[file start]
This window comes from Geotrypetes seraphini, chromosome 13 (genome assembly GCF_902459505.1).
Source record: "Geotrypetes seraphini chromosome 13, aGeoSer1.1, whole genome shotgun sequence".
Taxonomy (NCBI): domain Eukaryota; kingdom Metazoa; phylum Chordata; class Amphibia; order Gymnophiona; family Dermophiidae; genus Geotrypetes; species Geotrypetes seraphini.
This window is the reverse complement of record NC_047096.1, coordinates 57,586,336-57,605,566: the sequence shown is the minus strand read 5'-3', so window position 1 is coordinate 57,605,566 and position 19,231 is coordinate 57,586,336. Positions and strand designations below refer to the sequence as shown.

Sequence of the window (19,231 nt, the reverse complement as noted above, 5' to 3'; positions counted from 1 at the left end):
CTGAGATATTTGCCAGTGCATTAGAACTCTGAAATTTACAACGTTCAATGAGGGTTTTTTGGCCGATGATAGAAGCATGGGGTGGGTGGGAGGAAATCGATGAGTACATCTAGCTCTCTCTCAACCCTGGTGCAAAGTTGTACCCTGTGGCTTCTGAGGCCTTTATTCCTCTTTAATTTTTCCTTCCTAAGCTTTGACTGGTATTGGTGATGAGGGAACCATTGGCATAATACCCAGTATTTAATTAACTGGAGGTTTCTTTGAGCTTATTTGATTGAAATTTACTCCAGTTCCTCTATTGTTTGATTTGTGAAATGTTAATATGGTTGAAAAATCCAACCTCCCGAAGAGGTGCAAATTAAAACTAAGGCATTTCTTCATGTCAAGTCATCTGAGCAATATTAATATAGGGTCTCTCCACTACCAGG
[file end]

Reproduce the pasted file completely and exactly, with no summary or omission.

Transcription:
This window comes from Geotrypetes seraphini, chromosome 13 (genome assembly GCF_902459505.1).
Source record: "Geotrypetes seraphini chromosome 13, aGeoSer1.1, whole genome shotgun sequence".
Taxonomy (NCBI): domain Eukaryota; kingdom Metazoa; phylum Chordata; class Amphibia; order Gymnophiona; family Dermophiidae; genus Geotrypetes; species Geotrypetes seraphini.
This window is the reverse complement of record NC_047096.1, coordinates 57,586,336-57,605,566: the sequence shown is the minus strand read 5'-3', so window position 1 is coordinate 57,605,566 and position 19,231 is coordinate 57,586,336. Positions and strand designations below refer to the sequence as shown.

Sequence of the window (19,231 nt, the reverse complement as noted above, 5' to 3'; positions counted from 1 at the left end):
CTGAGATATTTGCCAGTGCATTAGAACTCTGAAATTTACAACGTTCAATGAGGGTTTTTTGGCCGATGATAGAAGCATGGGGTGGGTGGGAGGAAATCGATGAGTACATCTAGCTCTCTCTCAACCCTGGTGCAAAGTTGTACCCTGTGGCTTCTGAGGCCTTTATTCCTCTTTAATTTTTCCTTCCTAAGCTTTGACTGGTATTGGTGATGAGGGAACCATTGGCATAATACCCAGTATTTAATTAACTGGAGGTTTCTTTGAGCTTATTTGATTGAAATTTACTCCAGTTCCTCTATTGTTTGATTTGTGAAATGTTAATATGGTTGAAAAATCCAACCTCCCGAAGAGGTGCAAATTAAAACTAAGGCATTTCTTCATGTCAAGTCATCTGAGCAATATTAATATAGGGTCTCTCCACTACCAGG